On 6 June 2009 the Ingrin Institute organised a day-long conference on ISO 12647 process colour standardisation for offset printers. The conference was attended by owners, designers, senior executives, and technical personnel from newspapers, commercial printing and packaging plants as well as prepress houses. The 70 persons who took part in the sold-out event included staff from equipment and ink suppliers. Apart from the participant fees, the event was made possible by sponsorship support of JDC Printing Technologies PL.
“Let ISO 12647 storm the beaches of indifference . . . If we start at the nadir, at the bottom, and move up as the market moves up, we will rise as the market rises,” said Ian Anderson as he flagged off the meeting. After the conference sponsor JD Cyril’s and the SLAP president’s brief remarks, Frits Beurskens of the Asia Print Media Group based in Quezon City in the Philippines made a comprehensive ISO 12647 technical presentation.
Asian Print Media is an official partner of FOGRA in Germany and Beurskens is FOGRA trained and qualified to provide on-site support and carry out certification audits. The ISO 12647-2 certificates for Process Standard Offset will be provided by FOGRA itself on the basis of their evaluation of the audit submissions.
The day-long presentations and interactions discussed the need for standardisation, the relevance of 12647-2 and then discussed its implementation and certification process. Currently there are seven 12647 standards for the various processes and 12647-2 is meant for sheetfed presses and for heatset web offset presses. It is aimed at standardising the actual level of printing – the actual output of the printing process. The certification is possible for just the prepress as well.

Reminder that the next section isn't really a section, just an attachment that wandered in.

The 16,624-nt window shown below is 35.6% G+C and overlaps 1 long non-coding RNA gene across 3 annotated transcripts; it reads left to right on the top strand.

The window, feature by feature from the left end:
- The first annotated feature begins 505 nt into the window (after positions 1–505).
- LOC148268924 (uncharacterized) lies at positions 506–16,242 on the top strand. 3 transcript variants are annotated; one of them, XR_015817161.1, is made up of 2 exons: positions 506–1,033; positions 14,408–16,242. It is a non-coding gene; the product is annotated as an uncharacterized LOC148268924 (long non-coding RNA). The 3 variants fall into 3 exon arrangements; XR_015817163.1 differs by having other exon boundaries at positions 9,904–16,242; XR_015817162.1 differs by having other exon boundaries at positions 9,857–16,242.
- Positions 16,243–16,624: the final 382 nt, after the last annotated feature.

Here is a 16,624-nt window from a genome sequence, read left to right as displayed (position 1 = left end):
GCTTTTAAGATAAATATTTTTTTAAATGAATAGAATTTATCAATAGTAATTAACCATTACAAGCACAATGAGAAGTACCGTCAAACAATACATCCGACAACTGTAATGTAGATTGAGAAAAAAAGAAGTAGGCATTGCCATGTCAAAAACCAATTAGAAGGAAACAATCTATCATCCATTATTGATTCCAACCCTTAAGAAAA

Beurskens pointed out that in the past printing was based on relationships – it was easy to resolve quality issues on the basis of discussion between the printer and the customer. He said that because of technology, borders are disappearing and the modern print buyer or customer will evaluate his print vendor on the parameters of knowledge, technology and price. The global customer can no longer afford to trust printers on the basis of their promises and would prefer to have a better system of evaluation and selection. He added that for printers standardisation is essentially gaining control of the process and always printing to a certain quality.
Customers are increasingly asking their printers to get ISO 12647 certification. Already in Sri Lanka and India, Marks & Spencer are demanding ISO 12647 from their packaging suppliers. Customers benefit from standardisation directly because they first of all get an independent and concrete basis for file preparation and in-house proofing. They are more likely to receive proofs in line with their synchronised expectations and this can speed up the entire approval process.
Printers can expect to benefit from having an independent and concrete basis for calibration, process control, proofing and standardised output systems from their presses. They can expect to achieve a controllable process that gives them predictability, is repeatable and comparable. Printing standards dictate certain aspects or attributes of quality while others aspects are learned or developed during the implementation. After achieving the standardisation there are still many opportunities for printers to differentiate their services – these could be based on their productivity, service levels and on their own innovations.
What came out of the discussion is that there is no point in investing in digital prepress, CtP, and new multicolour presses if you are not interested in standardisation especially when there is a standard with an implementation and certification methodology for the colour offset process. As Frits Beurskens said, “Why would you buy a Formula 1 team and put a Colombo taxi driver in the car?”
The IppStar Monsoon Summit conferences in Delhi, Mumbai and Chennai in July will also discuss ISO 12647-2 implementation and certification. For more information please contact firstname.lastname@example.org .